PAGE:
AES NI seems to perform AES operations much faster than doing in software. However, if I have a machine with a large number of cores (say 32 cores), can I perform 32 AES encryptions using AES NI instruction i.e. one per core? Or can I just run one AES instruction?
It depends mostly on the memory bandwidth. Each core contains the dedicated AES hardware, but the CPUs need to obtain the data to encrypt or decrypt somehow. Even with a single core you have to be careful about how you dispatch instructions to get maximal performance, see Intel's white paper, page 48 bottom.
If you already have the machine, you can always try it out and let us know how it went.
Often the AES algorithm cannot be parallelised, because it is inherently serial.
Every round uses the result of the previous round as input.
Furthermore AES is usually run in CBC mode where again the previously encrypted block is used as input for the next block.
EBC mode is inherently insecure and should never be used.
Some modes of AES can be run in parallel, the Intel docs state:
The AES instructions provide a substantial performance speedup to bulk data encryption and decryption. When using parallelizable modes of operation, such as CBC decryption, CTR, and CTR-derived modes (GCM), XTS. The per formance speedup could exceed an order of magnitude over software-only, lookup tables based AES implementations. In scenarios where pipelined operation is impossible, for example in CBC encryption, the performance speedup would still be significant, around 2 to 3 times over (unprotected) software implementation.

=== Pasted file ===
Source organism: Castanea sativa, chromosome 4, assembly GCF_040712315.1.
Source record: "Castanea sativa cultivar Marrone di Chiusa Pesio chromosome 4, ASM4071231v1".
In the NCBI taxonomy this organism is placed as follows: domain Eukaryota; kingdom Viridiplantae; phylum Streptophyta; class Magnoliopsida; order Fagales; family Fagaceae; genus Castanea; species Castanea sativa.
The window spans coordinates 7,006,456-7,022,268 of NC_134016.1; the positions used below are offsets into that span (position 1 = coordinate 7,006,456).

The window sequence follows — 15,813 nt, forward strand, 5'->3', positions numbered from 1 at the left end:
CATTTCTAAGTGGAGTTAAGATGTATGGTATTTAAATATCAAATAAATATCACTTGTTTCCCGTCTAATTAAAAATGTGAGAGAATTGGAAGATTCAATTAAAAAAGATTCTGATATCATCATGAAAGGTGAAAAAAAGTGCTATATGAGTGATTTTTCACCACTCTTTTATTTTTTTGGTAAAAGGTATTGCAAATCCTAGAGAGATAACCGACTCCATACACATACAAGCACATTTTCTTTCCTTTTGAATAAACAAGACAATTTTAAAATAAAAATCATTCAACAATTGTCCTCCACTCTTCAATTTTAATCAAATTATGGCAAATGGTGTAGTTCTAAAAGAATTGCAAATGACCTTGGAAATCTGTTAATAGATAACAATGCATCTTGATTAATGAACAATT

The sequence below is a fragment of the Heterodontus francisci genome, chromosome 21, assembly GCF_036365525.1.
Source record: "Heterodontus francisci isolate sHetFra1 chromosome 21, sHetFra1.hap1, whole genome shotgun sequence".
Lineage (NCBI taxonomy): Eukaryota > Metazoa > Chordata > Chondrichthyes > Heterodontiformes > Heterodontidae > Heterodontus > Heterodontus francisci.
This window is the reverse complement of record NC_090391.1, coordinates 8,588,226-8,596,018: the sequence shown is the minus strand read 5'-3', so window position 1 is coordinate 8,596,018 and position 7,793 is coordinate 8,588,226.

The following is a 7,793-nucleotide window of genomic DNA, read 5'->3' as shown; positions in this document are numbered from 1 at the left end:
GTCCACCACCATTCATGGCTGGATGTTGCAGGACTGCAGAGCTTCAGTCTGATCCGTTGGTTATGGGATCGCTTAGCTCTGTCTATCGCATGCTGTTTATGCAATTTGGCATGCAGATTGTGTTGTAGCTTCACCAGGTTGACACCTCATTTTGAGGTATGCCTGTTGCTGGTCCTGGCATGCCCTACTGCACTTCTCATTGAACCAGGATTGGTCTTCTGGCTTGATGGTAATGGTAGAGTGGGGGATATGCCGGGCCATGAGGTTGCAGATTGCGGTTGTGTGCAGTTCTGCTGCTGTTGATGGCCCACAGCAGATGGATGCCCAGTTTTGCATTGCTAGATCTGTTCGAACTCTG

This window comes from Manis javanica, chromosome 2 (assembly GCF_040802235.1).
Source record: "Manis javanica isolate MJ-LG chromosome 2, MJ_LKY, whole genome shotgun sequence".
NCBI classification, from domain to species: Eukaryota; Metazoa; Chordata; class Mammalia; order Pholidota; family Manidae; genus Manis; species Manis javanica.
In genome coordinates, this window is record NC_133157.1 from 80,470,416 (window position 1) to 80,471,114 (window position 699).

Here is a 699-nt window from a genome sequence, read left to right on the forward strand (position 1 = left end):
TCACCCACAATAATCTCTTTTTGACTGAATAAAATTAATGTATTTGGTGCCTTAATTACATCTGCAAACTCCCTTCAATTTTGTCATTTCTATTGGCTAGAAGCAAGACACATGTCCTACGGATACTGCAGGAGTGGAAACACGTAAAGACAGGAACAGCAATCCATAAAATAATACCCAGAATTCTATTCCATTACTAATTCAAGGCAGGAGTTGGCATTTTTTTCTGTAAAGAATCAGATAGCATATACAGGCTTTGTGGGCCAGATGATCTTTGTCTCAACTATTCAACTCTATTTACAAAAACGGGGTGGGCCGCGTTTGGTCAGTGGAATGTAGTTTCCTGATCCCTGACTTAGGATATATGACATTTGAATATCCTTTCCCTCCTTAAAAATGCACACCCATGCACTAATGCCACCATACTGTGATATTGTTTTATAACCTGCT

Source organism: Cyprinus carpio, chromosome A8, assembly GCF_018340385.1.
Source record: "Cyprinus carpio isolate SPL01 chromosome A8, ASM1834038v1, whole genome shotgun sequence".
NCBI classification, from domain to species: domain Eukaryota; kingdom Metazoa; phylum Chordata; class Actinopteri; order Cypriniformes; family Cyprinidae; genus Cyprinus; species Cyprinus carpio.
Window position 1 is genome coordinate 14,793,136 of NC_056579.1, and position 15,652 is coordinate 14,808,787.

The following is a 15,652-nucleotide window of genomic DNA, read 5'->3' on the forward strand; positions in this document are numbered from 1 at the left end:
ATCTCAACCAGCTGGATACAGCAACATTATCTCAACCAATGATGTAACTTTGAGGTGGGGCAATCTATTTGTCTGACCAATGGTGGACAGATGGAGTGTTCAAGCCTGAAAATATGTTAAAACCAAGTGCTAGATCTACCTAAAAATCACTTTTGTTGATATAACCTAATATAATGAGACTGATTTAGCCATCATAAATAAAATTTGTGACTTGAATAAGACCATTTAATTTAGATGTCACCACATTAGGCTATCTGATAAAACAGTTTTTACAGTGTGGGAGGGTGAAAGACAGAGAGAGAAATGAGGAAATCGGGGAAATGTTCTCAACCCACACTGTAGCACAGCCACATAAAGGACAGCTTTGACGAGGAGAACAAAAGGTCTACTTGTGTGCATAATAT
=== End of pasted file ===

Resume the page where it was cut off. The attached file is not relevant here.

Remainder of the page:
You can however use those 32 cores to encrypt 32 different files at the same time...
Just don't try and speed up encryption by encrypting small snippets, because then you're recreating ECB mode with all its associated disadvantages.
The AES NI hardware relies heavily on lookup tables hardcoded in the chip.
(That's why it's so fast, it replaces lookup in memory with lookup on chip and it replaces bit manipulations in code with bit manipulations in silicon).
None of these operations require global state or set a global mode inside the chip, so you can run AES instructions on each of your cores at the same time.
Because single threaded hardware AES is so blazingly fast you will however run into bandwidth problems getting your data in and out of those 32 cores.
You'll quickly overload the memory bus.
From page 48 onwards the Intel documents explain how to optimize parallel operations with AES-NI.